In practice, though, this is a lot of work. Data structures can be big, complex, and interwoven. It can take a heck of a lot of work to transform everything into the right format at the top of the funnel, and then pass the transformed data down to components. It’s also more difficult to test because of the potential complexity and variation of the giant data blob retrieved at the top of the stack. With the first approach, testing the transformer logic for the button is trivial. With this approach, you’d want to account for transforming button data anywhere that it might appear in the retrieved data object.

But, if you can pull it off, this is generally the better approach.

3. The middleman engine

The third and final (and magical) approach is to do all this work somewhere else. In this case, we could build an engine (i.e. a small application) that would do the transformations for us, and then make the content available for the application to consume.

Another illustration, this time where the yellow box is the abstracted data source, which points to a white box labeled import mechanism, which then points to the same three white squares representing components that are outlined in the previous illustration.

This is likely even more work than the second approach. And it has added cost and maintenance in running an additional application, which takes more effort to ensure it is rock solid.

The major upside to this approach is that we could build this as an abstracted engine. In other words, any time we bring in data to any front-end application, it goes through this middleman engine. That means if we have two projects that use the same CMS or data source, our work is cut down significantly for the second project.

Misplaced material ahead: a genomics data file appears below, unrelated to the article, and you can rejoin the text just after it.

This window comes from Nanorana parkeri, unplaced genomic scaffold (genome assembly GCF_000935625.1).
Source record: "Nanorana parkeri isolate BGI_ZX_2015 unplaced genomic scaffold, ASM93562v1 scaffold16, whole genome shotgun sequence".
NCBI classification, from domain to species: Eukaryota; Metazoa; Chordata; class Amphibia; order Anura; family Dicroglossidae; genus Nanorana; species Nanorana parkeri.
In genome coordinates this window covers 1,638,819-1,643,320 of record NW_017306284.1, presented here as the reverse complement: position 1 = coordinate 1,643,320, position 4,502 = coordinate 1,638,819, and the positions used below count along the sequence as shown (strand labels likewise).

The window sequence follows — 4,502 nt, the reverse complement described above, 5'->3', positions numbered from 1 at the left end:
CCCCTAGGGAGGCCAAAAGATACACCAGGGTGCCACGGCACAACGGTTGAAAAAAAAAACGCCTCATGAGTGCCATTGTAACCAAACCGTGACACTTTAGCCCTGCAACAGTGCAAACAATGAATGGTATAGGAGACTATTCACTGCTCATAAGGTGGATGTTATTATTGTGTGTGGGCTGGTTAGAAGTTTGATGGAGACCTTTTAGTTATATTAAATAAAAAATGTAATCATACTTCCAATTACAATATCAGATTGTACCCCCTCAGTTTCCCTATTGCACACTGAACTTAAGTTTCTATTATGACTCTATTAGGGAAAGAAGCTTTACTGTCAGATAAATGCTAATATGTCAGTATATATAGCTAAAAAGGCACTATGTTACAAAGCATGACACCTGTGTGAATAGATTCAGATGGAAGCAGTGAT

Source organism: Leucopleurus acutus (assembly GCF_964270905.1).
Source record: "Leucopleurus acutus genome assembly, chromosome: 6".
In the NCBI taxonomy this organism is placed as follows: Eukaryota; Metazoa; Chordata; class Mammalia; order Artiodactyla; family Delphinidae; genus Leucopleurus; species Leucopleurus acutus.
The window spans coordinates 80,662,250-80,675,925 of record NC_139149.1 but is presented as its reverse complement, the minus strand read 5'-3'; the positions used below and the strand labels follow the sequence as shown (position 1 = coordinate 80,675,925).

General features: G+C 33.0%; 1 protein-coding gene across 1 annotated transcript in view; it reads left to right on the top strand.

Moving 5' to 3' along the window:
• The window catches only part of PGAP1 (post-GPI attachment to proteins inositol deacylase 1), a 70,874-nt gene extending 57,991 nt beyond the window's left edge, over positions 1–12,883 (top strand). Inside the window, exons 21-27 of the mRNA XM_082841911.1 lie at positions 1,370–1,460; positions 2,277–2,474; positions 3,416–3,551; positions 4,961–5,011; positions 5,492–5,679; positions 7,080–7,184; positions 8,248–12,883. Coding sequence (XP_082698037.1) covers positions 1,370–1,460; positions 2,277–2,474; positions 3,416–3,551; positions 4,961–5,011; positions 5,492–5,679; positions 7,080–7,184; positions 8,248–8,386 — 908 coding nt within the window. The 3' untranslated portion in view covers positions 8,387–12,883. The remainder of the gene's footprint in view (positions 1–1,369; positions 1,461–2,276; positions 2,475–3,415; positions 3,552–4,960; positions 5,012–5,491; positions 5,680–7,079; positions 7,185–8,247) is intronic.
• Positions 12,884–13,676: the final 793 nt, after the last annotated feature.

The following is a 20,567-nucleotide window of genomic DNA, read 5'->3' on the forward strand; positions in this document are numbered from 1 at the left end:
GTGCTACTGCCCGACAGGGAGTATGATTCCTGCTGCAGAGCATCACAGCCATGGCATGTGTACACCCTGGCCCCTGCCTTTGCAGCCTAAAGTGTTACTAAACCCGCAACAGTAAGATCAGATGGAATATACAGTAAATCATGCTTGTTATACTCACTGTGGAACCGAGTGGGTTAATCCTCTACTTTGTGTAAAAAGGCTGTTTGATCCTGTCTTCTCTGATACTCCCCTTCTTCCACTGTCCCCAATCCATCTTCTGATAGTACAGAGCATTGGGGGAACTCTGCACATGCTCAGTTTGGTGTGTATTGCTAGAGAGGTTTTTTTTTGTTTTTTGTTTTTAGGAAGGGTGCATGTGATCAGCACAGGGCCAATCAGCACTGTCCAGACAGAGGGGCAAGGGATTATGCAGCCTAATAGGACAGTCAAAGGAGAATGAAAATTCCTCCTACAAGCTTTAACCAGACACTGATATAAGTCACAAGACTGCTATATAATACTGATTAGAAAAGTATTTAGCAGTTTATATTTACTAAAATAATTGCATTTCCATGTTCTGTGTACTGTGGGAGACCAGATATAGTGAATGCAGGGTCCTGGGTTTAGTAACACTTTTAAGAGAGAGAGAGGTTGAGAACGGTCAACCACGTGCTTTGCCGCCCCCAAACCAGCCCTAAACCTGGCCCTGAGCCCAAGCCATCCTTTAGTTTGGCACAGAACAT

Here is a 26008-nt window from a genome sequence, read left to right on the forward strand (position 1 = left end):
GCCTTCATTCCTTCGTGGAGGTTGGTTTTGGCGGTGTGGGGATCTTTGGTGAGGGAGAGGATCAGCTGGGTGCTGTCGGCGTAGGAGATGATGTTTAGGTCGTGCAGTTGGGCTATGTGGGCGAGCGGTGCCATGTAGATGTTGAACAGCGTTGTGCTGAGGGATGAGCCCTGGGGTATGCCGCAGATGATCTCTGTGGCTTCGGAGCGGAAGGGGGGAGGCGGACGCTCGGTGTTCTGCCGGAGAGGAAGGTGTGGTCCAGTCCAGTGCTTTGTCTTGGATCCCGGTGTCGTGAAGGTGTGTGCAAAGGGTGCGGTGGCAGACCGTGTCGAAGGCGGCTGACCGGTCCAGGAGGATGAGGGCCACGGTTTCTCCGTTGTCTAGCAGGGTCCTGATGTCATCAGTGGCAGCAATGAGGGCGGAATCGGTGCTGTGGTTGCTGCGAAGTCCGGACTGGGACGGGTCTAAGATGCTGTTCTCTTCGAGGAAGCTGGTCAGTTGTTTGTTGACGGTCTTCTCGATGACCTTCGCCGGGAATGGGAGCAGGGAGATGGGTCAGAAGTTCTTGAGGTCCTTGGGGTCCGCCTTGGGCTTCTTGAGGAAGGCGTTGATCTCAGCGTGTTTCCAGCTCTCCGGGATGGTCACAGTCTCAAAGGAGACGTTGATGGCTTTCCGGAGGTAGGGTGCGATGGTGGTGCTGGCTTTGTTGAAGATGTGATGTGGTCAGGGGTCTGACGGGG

If you aren‘t doing any of this today and want to start, my advice is to treat these approaches like stepping stones. They grow in complexity and maintenance and power as the application grows. Start with the first approach and see how far that gets you. Then, if you feel like you could benefit from a jump to the second, do it! And if you’re feeling like living dangerously, go for the third!

In the end, what matters most is crafting an experience that both your editors and your developers understand and enjoy. If you can do that, you win!

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What is Developer Experience (DX)?

Developer Experience¹ is a term² that has one somewhat obvious meaning — the experience of developers — but it eludes definition in the sense that people invoke it at different times for different reasons referring to different things. For instance, our own Sarah Drasner’s current job title is “VP of Developer Experience” at Netlify. But a job title just one way the term is used. Let’s dig in a bit and apply it to the different ways people think about and use the term.

People think of specific companies.